In reflecting on hurricane Sandy, I started wondering about all the homeless that live in the old tunnels in New York City. Did NYC get them evacuated? How many of our homeless brethren did we loose to this storm? Will their deaths be counted?
So far, not counting homeless deaths due to Sandy, we’ve lost 36, 897 (Nava, November 2012). Since 6% of the homeless population are veterans who served our country with honor to protect our freedom, how are their deaths treated?
It would be wonderful to find housing for all of them. Obama fought for and got HUD funding for veterans, but he knows this isn’t enough to solve the problem that exist amongst our veterans. However, due to severe mental illness which they’ve developed while in service to this country Our Afghan War and early Iraq War veterans have even more risk of developing severe mental health disorders, which prevents them from reaching out to get help, assistance, and being able to maintain housing.
When you consider this number, 36,897 souls lost while homeless and 6% being veterans, this means close to 3,000 veterans have died while being homeless. So how do our cities/towns treat these honorable veterans’ deaths?
If their families can be located and want to take responsibility for the burial, do the families know they’re entitled to a military funeral? If the family can’t be found or don’t want to or can’t afford burial, do our cities/towns work with their local V.A. to see that these men and women who served their country get the military burial with honor that they so richly deserve? Would V.A. regulations even allow this?
If we can’t reach them before their death, we can at least restore dignity to them in their death by giving them the honor they earned when we bury them.
Robin Osgood, Rose Street, Lexington, KY
Walking while female
I hear you (“Shaming women,” November 2012). I too am female and live and used to work on the North end. During my tenure as a drafter for Windstream, currently housed in the building that used to be K-Mart on new Circle, I frequently used Lime, N. Broadway, etc., for my lunch time running grounds.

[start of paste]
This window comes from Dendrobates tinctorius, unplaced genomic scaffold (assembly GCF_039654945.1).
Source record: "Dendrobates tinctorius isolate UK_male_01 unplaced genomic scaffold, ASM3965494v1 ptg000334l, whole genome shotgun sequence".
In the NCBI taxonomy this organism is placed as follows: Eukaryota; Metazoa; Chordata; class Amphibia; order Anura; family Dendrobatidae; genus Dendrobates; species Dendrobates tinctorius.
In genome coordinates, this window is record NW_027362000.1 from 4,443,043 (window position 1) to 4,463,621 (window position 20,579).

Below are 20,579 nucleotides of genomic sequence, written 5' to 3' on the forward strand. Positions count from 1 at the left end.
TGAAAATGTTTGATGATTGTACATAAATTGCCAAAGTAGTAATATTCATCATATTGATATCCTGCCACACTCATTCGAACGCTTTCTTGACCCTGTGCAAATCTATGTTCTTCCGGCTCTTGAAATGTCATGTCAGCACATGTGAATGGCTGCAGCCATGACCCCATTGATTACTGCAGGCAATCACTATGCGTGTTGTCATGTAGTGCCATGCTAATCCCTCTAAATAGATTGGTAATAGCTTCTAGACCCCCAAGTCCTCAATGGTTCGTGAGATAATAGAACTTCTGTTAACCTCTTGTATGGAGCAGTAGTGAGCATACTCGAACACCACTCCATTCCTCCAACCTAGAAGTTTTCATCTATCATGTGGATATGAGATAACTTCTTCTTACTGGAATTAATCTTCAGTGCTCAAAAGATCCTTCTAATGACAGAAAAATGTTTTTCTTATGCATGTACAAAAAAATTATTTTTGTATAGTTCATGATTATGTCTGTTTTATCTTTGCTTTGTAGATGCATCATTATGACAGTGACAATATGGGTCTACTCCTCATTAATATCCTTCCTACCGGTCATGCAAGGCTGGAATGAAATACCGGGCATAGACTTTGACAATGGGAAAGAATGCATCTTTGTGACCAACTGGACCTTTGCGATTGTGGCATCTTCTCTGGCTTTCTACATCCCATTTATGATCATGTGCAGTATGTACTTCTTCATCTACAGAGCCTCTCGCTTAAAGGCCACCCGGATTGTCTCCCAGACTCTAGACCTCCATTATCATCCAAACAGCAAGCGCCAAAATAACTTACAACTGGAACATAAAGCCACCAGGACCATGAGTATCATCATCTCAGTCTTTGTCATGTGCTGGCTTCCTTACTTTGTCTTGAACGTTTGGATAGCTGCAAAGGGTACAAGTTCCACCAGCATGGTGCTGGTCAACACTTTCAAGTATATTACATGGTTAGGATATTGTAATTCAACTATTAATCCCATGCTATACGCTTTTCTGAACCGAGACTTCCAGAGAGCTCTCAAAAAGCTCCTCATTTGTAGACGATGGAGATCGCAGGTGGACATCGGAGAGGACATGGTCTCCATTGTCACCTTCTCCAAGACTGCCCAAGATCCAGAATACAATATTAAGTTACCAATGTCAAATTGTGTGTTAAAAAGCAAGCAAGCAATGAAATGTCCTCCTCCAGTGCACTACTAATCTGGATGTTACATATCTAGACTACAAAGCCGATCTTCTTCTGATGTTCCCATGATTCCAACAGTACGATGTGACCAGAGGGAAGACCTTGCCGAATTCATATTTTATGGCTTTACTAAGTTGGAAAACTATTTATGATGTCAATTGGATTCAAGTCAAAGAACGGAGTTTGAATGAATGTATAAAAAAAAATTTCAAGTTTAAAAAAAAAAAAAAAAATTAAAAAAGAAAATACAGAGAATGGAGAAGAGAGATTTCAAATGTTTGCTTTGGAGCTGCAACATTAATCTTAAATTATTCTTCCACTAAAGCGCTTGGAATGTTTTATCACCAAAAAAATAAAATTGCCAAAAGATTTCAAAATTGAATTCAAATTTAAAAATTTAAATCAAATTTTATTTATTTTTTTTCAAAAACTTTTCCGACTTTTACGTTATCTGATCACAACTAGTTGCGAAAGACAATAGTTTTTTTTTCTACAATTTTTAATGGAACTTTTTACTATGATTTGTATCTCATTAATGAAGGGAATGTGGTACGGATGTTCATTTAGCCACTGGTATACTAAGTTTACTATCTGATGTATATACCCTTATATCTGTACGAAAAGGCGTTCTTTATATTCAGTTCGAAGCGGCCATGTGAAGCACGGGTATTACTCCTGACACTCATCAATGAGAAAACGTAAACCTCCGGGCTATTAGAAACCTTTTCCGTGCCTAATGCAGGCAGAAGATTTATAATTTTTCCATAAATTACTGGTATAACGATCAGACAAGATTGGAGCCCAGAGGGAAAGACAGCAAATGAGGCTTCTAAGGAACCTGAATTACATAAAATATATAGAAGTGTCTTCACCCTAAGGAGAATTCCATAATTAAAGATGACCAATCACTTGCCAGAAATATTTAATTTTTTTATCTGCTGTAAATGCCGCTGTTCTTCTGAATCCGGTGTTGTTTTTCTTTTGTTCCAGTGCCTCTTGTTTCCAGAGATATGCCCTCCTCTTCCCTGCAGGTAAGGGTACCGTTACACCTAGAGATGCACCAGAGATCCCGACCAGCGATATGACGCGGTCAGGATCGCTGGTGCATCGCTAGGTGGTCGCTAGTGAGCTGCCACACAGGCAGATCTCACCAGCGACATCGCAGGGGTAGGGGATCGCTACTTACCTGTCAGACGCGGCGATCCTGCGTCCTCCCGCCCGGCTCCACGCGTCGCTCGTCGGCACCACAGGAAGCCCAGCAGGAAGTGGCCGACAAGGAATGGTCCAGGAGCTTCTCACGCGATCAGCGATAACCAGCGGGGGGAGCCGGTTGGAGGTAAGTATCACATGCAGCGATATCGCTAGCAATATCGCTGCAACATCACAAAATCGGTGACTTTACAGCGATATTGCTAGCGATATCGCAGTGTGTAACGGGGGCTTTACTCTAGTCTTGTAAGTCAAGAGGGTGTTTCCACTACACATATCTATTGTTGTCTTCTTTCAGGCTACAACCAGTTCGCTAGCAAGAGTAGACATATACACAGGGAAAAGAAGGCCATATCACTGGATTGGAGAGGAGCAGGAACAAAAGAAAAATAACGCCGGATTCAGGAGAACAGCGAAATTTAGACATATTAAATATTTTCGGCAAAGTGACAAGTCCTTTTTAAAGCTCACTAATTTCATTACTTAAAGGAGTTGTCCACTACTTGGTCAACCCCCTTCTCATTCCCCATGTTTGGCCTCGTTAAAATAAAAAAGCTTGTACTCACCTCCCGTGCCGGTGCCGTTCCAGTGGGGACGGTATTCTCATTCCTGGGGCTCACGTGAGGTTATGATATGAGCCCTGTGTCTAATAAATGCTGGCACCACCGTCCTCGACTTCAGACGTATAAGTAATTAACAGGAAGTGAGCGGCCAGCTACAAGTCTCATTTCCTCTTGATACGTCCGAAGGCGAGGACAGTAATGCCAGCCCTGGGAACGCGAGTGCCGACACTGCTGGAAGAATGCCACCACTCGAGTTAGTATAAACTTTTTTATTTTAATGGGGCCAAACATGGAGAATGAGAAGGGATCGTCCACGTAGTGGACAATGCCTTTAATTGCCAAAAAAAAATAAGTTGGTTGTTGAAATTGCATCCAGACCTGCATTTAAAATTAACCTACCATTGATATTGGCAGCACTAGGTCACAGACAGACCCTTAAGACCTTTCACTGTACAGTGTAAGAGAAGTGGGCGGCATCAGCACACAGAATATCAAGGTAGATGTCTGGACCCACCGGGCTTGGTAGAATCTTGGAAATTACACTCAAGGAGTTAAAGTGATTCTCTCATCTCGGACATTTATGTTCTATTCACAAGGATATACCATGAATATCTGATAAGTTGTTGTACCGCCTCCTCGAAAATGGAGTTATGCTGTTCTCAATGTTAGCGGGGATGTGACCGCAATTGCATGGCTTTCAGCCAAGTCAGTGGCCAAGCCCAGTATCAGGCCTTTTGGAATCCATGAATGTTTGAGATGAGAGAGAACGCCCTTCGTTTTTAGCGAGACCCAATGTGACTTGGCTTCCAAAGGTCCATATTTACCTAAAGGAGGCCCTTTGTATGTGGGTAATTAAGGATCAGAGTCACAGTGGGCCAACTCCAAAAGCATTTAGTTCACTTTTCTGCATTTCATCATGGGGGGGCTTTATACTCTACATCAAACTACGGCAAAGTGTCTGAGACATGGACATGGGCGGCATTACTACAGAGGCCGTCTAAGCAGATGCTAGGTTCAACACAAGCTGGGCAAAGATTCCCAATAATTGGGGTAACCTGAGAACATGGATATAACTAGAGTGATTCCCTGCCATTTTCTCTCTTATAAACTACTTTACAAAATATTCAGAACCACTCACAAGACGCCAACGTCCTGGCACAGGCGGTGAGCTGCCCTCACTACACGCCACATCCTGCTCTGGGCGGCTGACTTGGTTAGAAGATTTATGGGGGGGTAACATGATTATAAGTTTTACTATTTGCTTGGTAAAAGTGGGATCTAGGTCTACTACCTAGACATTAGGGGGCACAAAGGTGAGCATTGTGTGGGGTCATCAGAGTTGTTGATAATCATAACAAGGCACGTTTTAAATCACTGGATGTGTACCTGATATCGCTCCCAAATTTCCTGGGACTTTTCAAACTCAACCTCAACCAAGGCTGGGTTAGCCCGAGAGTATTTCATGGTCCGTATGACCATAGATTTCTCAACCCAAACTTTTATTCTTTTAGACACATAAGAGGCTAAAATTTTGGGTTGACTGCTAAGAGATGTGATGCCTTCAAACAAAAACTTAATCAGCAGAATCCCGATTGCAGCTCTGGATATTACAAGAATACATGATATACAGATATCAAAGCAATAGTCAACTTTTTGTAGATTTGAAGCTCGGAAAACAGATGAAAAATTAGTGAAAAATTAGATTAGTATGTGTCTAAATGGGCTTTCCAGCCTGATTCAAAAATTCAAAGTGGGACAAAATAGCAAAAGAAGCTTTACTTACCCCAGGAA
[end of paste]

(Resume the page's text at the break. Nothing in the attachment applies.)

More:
One day, I was walking back to work down N. Lime after an exhausting run for a pregnant lady. I don’t know if it was my running attire or generally disheveled appearance that signaled to some strange older guy in a minivan that I might be “working” the North Limestone area, but he shouted out the window asking if I wanted a ride. I waved him off, “no thanks, I can run” and kept on walking with a quickened pace. Really, I couldn’t run anymore…for some reason I was spent. Evidently, my decline didn’t convince him because he turned around, slowed up, stopped and waited as I walked on by. I didn’t have mace or a gun, but I had a phone, so I took it out and dialed one of my co-workers to let her know my distressing situation and where I could be located. The man decided I wasn’t worth the hassle, I guess, and drove off. Golden caravan, maybe 2000 model? This was at least 4 years ago, but I won’t forget it.
This wasn’t the first time I’ve felt threatened in a similar way by a man driving down a street, I on my feet. I used to live in Louisville and walking around at night in the highlands isn’t free of these kind of encounters.
Shannon, web post
Looking for topless mountains
Hello, I am on the search for the Topless Mountains are Obscene bumper sticker (“Outside the governor’s office,” June 2012). I am looking for the one that has the topless mountains that resemble a female’s breast. I can make donation or buy it. Any info would be appreciated.
Michael Cash, online
I got the rectangular shaped sticker from a woman from Louisville who was from the Unitarian Church or progressive Catholic Church. She was with a group lobbying in Frankfort last spring. You might ask Dave Cooper who is an organizer/spokesman with the Bluegrass Sierra Club and his own Mountaintop Removal Roadshow. Feel free to ask for more help if this is not enough. don pratt.